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Houston personalities: A conversation with the National Museum of Funeral History’s President

Keeney is also a certified embalmer and funeral director

Cremation exhibit at National Museum of Funeral History
Cremation exhibit at National Museum of Funeral History (Courtesy of the National Museum of Funeral History)

Genevieve Keeney, the president and chief operating officer of the National Museum of Funeral History discussed her longtime preoccupation with death, her path to Houston’s funeral museum and the importance of an institution dedicated to the history of the funeral industry.

Genevieve Keeney
Genevieve Keeney (Courtesy of the National Museum of Funeral History)

Q: When did you realize you had a knack for working in fields where you were exposed to death?

A: I’ve always been, through my life experiences, exposed to death in different ways throughout my life and these experiences brought me to an awareness of a disconnect between life and death. I always felt it was important to find a way to bridge that gap of how people today fear death or don’t really embrace death or have misperceived notions of what death looks like or what death should be.

While I was in the military, I was exposed to death and had to care for people who died in our community, family members and soldier alike and I realized I had a very natural talent for working with death.

Q: When did you first develop an interest in death?

A: Since I was seven, I’ve always been curious about working with death. I was very death curious is what I was. I wanted to understand what death was because it was talked about but not really shown and so it sparked curiosity within me. I always sought to feed that curiosity. I would dabble in stuff that would better understand it. Of course, we didn’t have Google back then. For the longest time, it was about trying to find the right profession that would help me to embrace my death curiosity and work with it because that’s what I wanted to do.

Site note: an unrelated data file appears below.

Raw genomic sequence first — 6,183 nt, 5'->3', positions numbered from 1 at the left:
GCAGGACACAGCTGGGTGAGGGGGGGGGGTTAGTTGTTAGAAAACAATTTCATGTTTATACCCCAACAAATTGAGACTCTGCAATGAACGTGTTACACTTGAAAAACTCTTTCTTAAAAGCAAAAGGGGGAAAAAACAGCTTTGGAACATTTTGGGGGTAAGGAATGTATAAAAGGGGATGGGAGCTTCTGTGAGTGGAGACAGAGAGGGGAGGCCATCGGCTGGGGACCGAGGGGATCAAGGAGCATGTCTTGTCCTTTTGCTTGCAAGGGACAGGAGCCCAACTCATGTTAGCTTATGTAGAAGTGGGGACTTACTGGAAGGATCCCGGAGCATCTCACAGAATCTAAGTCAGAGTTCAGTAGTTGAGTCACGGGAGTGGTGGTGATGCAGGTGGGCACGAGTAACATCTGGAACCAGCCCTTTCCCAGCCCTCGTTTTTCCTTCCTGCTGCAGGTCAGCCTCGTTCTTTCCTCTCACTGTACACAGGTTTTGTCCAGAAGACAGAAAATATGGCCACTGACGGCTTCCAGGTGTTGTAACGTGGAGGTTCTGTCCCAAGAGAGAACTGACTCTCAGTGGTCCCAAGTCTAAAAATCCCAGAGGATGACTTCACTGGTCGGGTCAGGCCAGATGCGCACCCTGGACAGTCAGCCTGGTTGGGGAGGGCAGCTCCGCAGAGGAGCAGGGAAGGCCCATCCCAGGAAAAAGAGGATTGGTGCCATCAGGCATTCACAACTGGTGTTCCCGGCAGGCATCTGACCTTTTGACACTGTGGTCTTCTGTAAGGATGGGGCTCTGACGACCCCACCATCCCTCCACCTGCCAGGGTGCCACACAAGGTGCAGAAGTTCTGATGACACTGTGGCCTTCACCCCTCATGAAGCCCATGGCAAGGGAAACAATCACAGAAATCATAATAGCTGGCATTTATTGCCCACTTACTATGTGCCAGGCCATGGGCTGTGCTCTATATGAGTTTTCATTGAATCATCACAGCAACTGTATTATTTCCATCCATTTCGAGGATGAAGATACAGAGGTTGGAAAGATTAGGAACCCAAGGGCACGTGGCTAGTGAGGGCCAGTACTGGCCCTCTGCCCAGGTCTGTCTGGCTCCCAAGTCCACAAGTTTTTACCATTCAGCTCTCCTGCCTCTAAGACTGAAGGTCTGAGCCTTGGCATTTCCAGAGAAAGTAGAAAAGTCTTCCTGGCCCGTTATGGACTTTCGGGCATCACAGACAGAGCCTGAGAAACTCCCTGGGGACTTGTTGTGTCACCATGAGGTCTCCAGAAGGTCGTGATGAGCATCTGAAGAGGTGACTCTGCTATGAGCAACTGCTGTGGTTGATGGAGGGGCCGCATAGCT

National Museum of Funeral History
National Museum of Funeral History (National Museum of Funeral History)

Q: Could you trace your experiences working with death throughout your professional career?

A: I went into the medical field because I thought I was going to be a forensic anthropologist. I joined the military and then I realized there were other ways I could work with the dead and the dying and their families and that was through the funeral profession. I learned more about the funeral profession and I got out of the military, became a funeral director and mortician. While a student at Commonwealth Institute of Funeral Service, I volunteered at the National Museum of Funeral History and got to know the staff of the museum and low and behold, the position came up to be a project manager and I interviewed for the job, got it and realized I had a platform to educate about death. Death education is very important for us in our society and the museum became this amazing platform to be able do that. I just dove in and it’s now become my amazing passion. I love what I do. I love being able to put exhibits together that help people understand our professions and the importance of our professions and how it has changed over time. At the same time, how we capture memories, the ritual of a funeral, the importance of it in our life.

Q: What’s the importance of a museum dedicated to the traditions and rituals that accompany funerals and the funeral industry?

A: To me, there are several things important about the museum. One is allowing people to have an appreciation and understanding of the funeral profession and the importance of the funeral profession in our lives. I mean, you go to The Health Museum and you could learn about medicine, you learn about your body, your health. You go to the funeral museum and you learn about the funeral professions, you learn about the importance of the ritual of the funeral, you learn about historical funerals. Most of the time, hospitals and funeral homes, you don’t go into them you really need them so the museum gives visitors an opportunity to learn about something in life that’s very important but you get to do it in a neutral educational environment.

Q: What’s your favorite exhibit at the museum?

A: I have to say my favorite one is the cremation exhibit. I’m a cremationist myself and I will be cremated also. Cremation is just another form of burial. I’m a little biased because I helped put it together but it is my favorite.

Ghana Fantasy Coffins exhibit
Ghana Fantasy Coffins exhibit (Courtesy of the National Museum of Funeral History)

Q: Are there any overlooked exhibits or artifacts you’d like to shine a light on?

A: Yeah, there’s a lot to see and sometimes if you don’t get into all the nooks and crannies of the museum, you could miss some things. The Ghana coffins of West Africa are something you want to make sure you see. They’re in the international hall and they’re kind of hidden a bit because there are so many hearses.

Q: What do you hope guests take away from a visit to the museum?

A: I hope when people come to visit the museum, they can walk away with a better appreciation of life.

The National Museum of Funeral History is located at 415 Barren Springs Drive, Houston, Texas 77090. The museum is open Monday through Friday from 10:00 a.m. to 4:00 p.m., Saturday 10:00 a.m. to 5:00 p.m., and Sunday 12:00 p.m. to 5:00 p.m. For more information, visit www.nmfh.org, or call 281-876-3063.


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